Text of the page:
• Chrome UX Report provides measurements based on field data from real users, collected from websites that agreed to share their data regarding Chrome user experience. This audit takes into account all the external variables that contribute to the overall experience, such as the nature of the device used to go on the Internet. This is because a high-performance medium (such as a state-of-the-art smartphone, for instance) displays the pages more quickly even if they are not optimised, which Chrome always keeps in mind.
  • Lighthouse. Available on Chrome, this open-source platform allows you to perform a page audit with a single click. You can choose to analyse the desktop or the mobile version. The only issue is that Lighthouse doesn’t show the First Input Delay, which does count among the essential building blocks of the Core Web Vitals update. Instead, it uses the Total Blocking Time (TBT) factor, which is relatively close. If you are using a different browser, you can find Lighthouse’s functionalities on web.dev, albeit with a few limitations.
  • Chrome’s Web Vitals extension gives you access to the status of the Core Web Vitals on your website or on the page you are currently perusing. This is a great way to get the information you need very quickly.

What is the impact of Core Web Vitals on SEO?

As of June 2021, Google has been taking into account the values connected to Core Web Vitals when ranking pages. These criteria are superimposed over the signals that already allowed the search engine to assess the quality of the user experience offered by a website. The signals were the following:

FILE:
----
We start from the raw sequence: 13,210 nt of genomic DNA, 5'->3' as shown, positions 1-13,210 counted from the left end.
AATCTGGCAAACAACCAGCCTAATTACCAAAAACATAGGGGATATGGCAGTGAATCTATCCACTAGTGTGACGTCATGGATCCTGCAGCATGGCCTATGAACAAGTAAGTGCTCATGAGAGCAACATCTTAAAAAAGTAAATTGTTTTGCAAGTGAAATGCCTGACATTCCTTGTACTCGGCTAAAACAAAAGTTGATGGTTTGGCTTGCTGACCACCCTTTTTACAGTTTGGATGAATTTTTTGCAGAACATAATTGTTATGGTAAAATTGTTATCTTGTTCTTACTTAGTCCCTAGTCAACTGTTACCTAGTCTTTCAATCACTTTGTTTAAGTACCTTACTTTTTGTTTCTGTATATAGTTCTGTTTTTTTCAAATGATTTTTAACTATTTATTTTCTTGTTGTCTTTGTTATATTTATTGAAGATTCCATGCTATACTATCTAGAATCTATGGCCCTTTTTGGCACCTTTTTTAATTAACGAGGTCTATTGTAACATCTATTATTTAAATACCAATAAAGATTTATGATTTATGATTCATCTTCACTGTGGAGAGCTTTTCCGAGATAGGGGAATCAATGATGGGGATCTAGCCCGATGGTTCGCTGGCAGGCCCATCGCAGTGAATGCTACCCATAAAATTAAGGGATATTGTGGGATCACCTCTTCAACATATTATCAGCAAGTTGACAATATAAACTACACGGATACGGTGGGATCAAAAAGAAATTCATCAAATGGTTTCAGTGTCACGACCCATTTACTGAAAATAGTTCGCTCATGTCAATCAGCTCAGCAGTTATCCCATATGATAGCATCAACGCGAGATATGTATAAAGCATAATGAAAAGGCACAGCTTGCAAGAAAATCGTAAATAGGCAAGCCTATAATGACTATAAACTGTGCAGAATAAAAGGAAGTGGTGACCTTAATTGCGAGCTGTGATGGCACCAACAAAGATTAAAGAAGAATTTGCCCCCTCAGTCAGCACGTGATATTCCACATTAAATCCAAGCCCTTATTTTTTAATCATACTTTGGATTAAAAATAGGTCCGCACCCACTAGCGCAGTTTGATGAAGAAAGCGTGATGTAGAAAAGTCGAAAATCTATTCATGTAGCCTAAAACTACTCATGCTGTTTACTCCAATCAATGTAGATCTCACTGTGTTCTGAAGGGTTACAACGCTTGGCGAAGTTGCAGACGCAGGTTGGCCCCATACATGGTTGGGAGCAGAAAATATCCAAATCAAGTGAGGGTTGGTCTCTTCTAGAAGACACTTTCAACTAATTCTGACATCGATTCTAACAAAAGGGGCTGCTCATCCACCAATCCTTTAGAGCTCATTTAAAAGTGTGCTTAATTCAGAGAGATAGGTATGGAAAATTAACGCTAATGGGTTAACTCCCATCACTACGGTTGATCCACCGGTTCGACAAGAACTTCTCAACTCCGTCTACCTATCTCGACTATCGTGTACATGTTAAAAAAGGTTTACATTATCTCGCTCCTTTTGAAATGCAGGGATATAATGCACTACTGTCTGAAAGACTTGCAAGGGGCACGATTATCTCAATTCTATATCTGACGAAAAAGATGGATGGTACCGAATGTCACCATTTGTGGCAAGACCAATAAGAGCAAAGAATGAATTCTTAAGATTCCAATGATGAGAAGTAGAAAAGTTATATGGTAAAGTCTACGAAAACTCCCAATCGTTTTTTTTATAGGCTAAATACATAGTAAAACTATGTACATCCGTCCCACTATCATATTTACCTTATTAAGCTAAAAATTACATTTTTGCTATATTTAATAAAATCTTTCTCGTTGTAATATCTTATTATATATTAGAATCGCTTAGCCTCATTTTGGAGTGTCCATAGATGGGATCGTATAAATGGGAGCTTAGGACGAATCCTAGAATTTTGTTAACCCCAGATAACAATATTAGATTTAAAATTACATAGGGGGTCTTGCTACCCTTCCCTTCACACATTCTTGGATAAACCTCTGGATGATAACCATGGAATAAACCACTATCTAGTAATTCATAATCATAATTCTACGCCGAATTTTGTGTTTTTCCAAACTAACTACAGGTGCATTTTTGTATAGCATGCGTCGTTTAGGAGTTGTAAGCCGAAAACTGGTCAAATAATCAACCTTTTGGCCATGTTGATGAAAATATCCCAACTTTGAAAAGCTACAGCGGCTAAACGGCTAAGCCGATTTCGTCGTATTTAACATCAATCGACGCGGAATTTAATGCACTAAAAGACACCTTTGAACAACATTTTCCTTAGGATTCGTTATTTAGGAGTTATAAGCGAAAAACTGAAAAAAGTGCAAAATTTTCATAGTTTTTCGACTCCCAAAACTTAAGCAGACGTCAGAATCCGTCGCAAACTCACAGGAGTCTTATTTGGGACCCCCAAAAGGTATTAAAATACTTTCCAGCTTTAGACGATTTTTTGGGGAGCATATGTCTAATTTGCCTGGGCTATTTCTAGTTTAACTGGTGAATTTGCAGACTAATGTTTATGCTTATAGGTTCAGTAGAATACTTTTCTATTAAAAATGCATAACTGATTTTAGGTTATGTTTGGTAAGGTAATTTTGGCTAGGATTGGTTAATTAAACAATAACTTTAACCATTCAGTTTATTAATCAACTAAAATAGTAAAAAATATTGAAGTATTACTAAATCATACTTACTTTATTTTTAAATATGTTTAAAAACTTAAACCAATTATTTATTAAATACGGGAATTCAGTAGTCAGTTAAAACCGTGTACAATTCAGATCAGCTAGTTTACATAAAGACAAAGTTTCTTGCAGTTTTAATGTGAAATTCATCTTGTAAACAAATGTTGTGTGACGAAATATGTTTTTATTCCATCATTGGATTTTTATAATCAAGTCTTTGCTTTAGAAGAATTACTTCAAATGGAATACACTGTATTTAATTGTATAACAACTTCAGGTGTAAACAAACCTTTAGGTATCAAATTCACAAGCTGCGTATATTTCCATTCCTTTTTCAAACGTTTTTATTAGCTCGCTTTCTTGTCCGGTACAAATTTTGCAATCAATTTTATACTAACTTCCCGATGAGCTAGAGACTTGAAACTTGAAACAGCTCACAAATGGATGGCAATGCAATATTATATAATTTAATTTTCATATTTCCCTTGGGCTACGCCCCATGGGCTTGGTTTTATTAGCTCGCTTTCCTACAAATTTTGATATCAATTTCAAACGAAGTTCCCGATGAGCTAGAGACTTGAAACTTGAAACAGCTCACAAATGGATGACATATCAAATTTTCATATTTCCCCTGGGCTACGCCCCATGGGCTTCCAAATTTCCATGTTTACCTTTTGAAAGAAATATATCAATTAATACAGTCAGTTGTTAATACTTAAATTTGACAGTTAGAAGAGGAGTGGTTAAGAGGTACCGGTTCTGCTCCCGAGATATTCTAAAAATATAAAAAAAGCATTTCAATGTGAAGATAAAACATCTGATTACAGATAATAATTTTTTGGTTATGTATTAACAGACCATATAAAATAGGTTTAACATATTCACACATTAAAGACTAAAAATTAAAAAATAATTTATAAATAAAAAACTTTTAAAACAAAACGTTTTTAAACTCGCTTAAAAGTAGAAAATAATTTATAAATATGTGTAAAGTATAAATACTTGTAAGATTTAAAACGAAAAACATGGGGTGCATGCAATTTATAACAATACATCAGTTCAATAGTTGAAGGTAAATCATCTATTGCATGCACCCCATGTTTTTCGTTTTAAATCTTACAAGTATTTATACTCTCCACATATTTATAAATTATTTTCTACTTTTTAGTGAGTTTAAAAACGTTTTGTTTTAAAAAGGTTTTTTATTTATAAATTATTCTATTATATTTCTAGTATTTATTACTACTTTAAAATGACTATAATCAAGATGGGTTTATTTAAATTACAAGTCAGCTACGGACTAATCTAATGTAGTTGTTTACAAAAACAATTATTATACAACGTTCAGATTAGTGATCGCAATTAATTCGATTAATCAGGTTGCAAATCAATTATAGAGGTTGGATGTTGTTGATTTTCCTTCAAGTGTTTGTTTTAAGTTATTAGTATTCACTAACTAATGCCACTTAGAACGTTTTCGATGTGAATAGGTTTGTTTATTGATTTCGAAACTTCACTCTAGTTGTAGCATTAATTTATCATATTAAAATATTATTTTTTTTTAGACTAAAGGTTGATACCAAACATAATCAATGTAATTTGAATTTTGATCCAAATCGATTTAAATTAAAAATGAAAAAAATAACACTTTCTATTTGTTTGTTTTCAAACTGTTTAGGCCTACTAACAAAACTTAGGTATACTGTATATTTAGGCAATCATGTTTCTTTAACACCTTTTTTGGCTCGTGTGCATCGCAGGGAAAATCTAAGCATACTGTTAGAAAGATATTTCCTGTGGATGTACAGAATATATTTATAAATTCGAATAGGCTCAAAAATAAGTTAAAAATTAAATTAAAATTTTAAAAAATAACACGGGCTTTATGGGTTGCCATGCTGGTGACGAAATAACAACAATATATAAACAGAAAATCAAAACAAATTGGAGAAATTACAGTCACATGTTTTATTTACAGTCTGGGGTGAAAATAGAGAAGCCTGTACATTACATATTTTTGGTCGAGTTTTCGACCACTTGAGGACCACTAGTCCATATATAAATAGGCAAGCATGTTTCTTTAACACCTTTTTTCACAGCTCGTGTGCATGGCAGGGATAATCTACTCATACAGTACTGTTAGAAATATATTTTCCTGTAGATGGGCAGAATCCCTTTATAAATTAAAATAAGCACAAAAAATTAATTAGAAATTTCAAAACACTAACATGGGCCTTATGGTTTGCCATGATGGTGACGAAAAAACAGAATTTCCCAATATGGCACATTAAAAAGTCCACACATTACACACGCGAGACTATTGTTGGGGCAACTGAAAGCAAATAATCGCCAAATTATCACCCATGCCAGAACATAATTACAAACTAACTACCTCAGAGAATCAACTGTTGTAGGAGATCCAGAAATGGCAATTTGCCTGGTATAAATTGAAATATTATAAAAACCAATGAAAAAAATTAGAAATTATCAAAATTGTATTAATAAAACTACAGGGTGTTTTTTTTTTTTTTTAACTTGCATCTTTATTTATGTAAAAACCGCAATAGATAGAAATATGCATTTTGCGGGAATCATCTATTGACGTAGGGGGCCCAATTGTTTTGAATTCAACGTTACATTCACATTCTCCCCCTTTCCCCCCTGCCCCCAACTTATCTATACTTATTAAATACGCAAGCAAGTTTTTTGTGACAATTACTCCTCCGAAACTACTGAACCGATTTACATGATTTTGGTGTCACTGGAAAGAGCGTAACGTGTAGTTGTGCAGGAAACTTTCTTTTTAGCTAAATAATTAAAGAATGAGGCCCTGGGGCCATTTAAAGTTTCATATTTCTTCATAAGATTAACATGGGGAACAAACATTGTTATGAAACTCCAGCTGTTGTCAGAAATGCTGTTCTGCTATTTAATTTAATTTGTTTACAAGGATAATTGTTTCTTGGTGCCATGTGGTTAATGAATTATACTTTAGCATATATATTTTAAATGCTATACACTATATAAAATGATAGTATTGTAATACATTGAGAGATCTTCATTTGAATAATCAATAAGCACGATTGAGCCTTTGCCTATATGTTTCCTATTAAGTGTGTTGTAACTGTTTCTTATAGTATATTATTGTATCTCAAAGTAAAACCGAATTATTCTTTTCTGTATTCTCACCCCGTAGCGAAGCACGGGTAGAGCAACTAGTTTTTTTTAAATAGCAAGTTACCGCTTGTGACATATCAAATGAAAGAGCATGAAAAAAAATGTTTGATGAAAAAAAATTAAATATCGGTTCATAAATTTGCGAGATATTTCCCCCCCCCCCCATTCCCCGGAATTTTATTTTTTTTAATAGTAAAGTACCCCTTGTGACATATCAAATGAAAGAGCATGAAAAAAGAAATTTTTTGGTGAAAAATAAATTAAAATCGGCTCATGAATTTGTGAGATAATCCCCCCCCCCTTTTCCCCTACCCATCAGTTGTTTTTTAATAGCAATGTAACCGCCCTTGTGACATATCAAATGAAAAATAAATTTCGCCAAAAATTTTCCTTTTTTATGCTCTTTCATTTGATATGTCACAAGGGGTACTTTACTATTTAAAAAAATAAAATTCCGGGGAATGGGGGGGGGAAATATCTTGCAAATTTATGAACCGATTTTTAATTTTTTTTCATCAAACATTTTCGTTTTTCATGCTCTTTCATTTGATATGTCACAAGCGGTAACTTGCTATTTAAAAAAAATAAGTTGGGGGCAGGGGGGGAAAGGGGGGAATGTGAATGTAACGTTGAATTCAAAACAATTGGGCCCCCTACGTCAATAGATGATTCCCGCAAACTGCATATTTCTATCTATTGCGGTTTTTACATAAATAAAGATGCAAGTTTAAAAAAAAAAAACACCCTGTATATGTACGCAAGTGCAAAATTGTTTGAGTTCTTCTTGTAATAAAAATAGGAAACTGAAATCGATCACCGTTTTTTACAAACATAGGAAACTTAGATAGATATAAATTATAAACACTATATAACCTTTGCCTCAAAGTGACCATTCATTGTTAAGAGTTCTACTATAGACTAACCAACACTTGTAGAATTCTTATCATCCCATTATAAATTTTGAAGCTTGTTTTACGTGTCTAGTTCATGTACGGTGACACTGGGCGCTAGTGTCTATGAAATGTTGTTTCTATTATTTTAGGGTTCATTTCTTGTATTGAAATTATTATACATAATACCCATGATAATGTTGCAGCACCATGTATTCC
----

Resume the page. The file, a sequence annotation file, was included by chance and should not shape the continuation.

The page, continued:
• Compatibility of the mobile pages (Mobile-First indexation)
  • Browsing safety
  • Implementation of the HTTPS protocol
  • Avoiding too many gaps which could prevent a web page’s content from being visible at first glance
Critères UX Google

When taken together, these signals provide a concrete idea of how a user experiences surfing the web. Still, these Core Web Vitals have a low impact on how the pages rank on Google’s SERPs. The Mountain View firm does not intend on penalising platforms that don’t offer an optimal user experience. Instead, it wishes to highlight those that do apply every single UX criteria, whether they be Core Web Vitals or older levers.

Although Google does consider UX to be very important, it doesn’t make these factors a priority. Quality content and external links remain paramount when it comes to SEO. In practical terms, a website whose UX is not optimised, yet provides highly relevant content to the users, will always rank higher than a site with mediocre content, regardless of how optimal its user experience is. This means that Google’s Core Web Vitals are – just as any other UX-related signal – above all distinguishing features. They are used to reach a final decision between two pages of equivalent quality.

In closing, implementing three indicators combined under the title “Core Web Vitals” has officialised the practice of considering a page’s loading speed when assessing the user experience, without going as far as to upset the order of priority for SEO optimisation levers. While Core Web Vitals in SEO may not be a prime concern, they do constitute essential building blocks for a complete search engine optimisation strategy and can certainly give you the edge!